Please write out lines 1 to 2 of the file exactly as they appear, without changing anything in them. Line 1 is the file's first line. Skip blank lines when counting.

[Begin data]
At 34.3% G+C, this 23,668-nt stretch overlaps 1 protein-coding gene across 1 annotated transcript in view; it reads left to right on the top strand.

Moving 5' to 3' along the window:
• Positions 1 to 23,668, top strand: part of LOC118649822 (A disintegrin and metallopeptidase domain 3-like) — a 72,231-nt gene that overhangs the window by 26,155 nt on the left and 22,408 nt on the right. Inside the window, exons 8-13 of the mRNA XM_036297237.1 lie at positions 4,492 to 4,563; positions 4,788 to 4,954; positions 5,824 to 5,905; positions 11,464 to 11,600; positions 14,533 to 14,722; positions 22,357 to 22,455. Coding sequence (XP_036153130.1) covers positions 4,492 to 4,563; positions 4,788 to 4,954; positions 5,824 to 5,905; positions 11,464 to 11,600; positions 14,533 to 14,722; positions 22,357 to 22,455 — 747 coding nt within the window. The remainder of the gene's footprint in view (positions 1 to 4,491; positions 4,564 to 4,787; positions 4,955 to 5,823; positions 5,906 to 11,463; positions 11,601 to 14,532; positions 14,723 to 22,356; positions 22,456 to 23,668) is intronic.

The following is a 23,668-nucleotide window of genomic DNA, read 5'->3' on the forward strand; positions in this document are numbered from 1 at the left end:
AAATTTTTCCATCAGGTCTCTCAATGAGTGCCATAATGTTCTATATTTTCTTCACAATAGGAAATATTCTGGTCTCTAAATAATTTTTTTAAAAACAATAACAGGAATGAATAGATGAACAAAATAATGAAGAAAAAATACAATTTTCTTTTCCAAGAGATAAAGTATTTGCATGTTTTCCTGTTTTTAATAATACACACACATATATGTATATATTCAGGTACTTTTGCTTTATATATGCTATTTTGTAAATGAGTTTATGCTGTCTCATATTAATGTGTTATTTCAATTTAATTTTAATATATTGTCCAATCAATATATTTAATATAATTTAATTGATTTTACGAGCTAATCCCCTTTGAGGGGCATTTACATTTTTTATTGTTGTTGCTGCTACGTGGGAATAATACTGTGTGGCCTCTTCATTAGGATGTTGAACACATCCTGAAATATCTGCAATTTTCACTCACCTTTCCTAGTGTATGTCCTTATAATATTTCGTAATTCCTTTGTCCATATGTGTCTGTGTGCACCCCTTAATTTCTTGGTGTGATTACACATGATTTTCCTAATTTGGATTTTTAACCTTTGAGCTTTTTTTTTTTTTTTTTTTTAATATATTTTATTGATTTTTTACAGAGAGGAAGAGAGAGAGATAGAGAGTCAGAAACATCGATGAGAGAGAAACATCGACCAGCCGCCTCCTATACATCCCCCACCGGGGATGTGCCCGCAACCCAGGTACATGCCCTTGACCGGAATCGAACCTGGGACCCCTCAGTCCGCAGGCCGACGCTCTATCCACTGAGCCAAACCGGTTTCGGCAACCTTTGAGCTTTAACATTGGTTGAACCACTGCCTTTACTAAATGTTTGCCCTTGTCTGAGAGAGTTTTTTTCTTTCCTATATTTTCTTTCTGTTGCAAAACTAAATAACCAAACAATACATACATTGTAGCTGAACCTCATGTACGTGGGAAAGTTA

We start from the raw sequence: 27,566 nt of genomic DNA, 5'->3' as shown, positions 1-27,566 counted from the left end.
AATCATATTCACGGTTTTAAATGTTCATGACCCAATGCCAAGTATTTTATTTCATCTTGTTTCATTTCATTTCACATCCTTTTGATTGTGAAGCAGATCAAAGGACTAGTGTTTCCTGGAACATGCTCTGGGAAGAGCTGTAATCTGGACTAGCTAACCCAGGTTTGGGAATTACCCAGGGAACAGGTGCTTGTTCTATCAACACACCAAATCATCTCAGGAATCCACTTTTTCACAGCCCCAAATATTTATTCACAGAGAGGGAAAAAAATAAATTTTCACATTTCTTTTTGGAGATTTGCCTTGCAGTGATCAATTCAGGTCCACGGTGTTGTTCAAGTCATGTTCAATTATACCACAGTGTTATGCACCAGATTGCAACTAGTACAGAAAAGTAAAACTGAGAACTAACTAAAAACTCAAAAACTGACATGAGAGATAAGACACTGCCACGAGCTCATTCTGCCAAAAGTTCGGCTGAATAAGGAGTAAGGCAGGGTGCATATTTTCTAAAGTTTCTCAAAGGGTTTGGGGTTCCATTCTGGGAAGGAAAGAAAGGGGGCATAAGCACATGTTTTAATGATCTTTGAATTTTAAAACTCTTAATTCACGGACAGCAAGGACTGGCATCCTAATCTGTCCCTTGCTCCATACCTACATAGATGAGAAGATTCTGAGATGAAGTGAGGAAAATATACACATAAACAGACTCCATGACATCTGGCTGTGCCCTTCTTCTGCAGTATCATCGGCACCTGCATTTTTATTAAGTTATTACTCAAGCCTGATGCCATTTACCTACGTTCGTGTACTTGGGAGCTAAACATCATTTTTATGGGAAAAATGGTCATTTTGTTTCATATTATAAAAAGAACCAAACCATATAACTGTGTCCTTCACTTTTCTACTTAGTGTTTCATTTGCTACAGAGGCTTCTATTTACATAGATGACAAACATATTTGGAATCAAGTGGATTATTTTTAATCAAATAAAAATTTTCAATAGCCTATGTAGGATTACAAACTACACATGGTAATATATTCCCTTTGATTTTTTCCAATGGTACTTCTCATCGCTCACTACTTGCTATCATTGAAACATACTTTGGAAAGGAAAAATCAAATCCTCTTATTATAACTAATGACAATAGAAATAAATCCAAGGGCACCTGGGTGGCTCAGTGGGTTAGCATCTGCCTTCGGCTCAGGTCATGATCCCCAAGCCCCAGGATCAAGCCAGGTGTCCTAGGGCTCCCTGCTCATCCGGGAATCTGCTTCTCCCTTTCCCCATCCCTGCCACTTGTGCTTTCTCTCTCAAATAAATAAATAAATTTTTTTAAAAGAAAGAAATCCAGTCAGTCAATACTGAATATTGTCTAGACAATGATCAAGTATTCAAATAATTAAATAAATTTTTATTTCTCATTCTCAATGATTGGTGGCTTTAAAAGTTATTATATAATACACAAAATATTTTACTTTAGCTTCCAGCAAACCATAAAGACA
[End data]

At 34.3% G+C, this 23,668-nt stretch overlaps 1 protein-coding gene across 1 annotated transcript in view; it reads left to right on the top strand.

Moving 5' to 3' along the window: